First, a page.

Are Sports More Physical or Mental?
As an athlete, would you say you give more attention to the mental side of the game or the physical side of the game?
If you're like the majority of athletes, you give most of your attention to the physical side of the game. And that’s okay, and honestly expected.
I mean, the physical stuff is more in your face and tangible. It's easy to go practice your shooting form or take some cuts off the tee. It's much more difficult to train your confidence or work on your focus...or it at least seems that way.
With physical training being a lot more accessible, and focused on more during practices, it makes sense why athletes give more attention to it than the mental side of their game. But does that mean it's more important?
Absolutely not! Okay, so does that mean the mental side is more important? No, that's not what I'm saying either. In fact, I think looking at it this way is a problem in and of itself.
Instead of thinking the mental side of the game or the physical side of the game is more important, I want you to see both as equally vital ingredients to you reaching your potential as an athlete.
Balancing the Mental and the Physical
You can have all the confidence in the world, but if you can't hit the broad side of a barn with your fastball, you're not going to go very far as a pitcher.
Likewise, if you are an absolute sharp shooter from beyond the three point line in practice, but experience intense nerves and fears during games, those skills will not translate and you'll find yourself underperforming in games.
As a mental performance coach, you may suspect me to come out and say I believe the mental side of the game is so much more important than the physical side. But as I said in the introduction, I think that creates a problem.
When you split it up into the mental and physical parts of your game, you begin to separate yourself, taking an either or perspective.
Instead, through my work with athletes, I've realized we need to take a more harmonious view. Seeing the athlete as a whole, and recognizing the physical and mental parts of their game as just that...parts.
Two parts that must work together to help the athlete perform their best and have a healthy mindset in the process.
By taking this sort of approach, true progress will be made. Because we can't improve confidence, for example, without taking physical training into consideration. And drills used to improve certain mechanics won't be of much use if the athlete has poor focus.
So we want to combine the mental and physical parts of an athlete's game when it comes to training and performing. By doing so, training becomes more effective and performing becomes more natural.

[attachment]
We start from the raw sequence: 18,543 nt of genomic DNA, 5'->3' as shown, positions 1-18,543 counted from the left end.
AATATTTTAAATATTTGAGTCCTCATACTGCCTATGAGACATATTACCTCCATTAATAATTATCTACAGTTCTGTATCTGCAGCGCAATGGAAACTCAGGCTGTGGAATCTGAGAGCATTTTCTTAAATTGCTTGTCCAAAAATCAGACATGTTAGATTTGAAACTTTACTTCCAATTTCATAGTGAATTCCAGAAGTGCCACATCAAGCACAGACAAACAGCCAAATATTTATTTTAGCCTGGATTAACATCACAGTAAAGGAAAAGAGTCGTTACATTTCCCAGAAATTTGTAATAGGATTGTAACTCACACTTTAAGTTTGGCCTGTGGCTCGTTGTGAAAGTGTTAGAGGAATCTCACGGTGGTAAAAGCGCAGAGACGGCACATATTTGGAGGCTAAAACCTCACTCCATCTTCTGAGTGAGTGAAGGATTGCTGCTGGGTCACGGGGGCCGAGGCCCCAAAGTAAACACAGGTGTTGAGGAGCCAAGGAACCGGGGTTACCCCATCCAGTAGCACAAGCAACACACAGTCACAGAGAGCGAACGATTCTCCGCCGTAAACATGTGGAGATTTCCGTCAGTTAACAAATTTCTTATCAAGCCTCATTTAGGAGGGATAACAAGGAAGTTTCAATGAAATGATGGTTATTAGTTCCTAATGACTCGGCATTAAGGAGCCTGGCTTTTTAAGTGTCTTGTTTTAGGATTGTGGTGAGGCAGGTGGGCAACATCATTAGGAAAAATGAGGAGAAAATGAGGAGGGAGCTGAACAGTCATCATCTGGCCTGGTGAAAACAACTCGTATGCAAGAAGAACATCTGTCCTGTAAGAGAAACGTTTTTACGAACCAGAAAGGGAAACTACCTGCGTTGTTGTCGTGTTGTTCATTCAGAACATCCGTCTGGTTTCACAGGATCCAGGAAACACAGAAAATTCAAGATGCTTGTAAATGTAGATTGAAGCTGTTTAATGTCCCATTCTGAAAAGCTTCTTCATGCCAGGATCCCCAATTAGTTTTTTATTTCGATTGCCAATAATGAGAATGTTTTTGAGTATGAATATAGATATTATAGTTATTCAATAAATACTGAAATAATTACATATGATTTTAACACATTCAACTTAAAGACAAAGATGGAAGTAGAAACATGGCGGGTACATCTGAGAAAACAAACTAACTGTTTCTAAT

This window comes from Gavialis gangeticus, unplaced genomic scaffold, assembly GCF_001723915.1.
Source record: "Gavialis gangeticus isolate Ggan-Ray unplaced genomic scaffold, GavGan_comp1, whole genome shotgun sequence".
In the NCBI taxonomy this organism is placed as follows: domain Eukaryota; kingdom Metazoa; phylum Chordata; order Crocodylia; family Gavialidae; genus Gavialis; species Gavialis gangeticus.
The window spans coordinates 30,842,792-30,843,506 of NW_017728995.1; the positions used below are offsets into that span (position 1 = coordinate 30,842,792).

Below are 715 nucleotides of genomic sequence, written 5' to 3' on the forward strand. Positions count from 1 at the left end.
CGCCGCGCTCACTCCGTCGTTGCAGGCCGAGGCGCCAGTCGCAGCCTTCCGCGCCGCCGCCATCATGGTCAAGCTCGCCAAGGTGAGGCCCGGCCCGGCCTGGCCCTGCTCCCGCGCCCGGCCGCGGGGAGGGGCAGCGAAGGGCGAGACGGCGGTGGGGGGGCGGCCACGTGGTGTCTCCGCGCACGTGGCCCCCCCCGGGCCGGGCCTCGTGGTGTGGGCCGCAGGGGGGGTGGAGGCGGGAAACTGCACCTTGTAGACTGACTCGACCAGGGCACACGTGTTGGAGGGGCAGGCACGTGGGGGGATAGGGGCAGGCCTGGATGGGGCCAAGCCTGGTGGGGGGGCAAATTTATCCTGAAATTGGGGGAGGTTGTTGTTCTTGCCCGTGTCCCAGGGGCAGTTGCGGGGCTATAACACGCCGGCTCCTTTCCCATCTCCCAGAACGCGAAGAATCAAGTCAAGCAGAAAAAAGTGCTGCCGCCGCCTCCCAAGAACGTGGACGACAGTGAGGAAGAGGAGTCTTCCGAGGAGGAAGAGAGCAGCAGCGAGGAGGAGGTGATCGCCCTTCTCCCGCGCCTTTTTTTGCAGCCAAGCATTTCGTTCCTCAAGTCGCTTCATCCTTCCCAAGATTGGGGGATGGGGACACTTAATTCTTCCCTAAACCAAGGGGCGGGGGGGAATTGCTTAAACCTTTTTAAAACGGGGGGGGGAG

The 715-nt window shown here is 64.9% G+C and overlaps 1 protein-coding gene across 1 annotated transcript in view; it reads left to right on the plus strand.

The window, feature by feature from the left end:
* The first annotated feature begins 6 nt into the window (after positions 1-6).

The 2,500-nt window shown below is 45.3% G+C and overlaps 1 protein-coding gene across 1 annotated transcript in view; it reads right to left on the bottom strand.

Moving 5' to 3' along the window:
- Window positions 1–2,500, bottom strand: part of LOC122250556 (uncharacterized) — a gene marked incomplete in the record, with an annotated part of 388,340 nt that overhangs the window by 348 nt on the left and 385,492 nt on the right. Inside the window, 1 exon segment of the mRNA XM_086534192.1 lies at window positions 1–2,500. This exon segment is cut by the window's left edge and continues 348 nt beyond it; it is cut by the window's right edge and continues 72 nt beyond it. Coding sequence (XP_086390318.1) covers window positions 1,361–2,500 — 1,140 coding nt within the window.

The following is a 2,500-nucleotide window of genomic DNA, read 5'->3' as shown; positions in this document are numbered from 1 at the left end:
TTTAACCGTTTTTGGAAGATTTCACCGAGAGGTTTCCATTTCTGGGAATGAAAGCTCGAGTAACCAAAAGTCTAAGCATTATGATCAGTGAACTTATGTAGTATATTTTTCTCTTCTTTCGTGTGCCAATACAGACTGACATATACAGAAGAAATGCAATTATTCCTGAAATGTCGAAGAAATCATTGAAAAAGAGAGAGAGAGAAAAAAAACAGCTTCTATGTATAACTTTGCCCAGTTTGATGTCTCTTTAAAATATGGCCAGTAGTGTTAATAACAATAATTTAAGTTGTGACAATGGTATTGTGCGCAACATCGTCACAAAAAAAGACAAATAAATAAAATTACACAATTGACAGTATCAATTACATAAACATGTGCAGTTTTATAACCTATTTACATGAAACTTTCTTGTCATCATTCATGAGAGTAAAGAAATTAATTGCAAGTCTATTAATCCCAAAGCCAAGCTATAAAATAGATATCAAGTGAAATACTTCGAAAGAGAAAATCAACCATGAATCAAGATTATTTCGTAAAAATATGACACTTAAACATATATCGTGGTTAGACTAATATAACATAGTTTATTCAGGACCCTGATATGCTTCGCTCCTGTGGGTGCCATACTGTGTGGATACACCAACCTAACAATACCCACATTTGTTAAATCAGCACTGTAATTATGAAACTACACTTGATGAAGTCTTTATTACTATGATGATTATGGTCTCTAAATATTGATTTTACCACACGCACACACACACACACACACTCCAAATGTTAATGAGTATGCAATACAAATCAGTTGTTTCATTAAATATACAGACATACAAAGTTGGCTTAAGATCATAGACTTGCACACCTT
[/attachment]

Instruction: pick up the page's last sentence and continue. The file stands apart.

Why Proactive Training Matters
When we stop taking an either or approach, we are left with the job of simply helping the athlete train. This means both mental and physical training tools and techniques can be used.
I think this helps counteract one of the most common challenges I see in relation to the mental side of the game...thinking mental skills cannot be trained.
When an athlete doesn't have their physical technique down quite yet, they'll work with a coach on applying drills to help improve.
But when it comes to an athlete not having high confidence yet, or good skills in relation to calming their nerves, it's easy to not see this as something that can be trained. They either have it or they don't.
That couldn't be farther from the truth. I've seen many athletes apply mental training tools and have mental skills improve as a result.
By recognizing the importance of training both the physical and mental side of the game, the athlete will take a more proactive approach to mental training, just as they do with physical training.
This is where we see the athlete finally begin putting it all together and performing well in practices just as they do in games.
How to Develop Both the Physical & Mental Side of the Game
Knowing that it's not an either or, and both aspects of your game are equally important, you want to ensure you are giving them both as much attention as is necessary.
When you give one more attention than the other, this is where imbalances develop.
Remember, we are after a strong combination of the physical and mental side of your game. This means you need to be giving attention to both in order for them to work well together to help you play your best.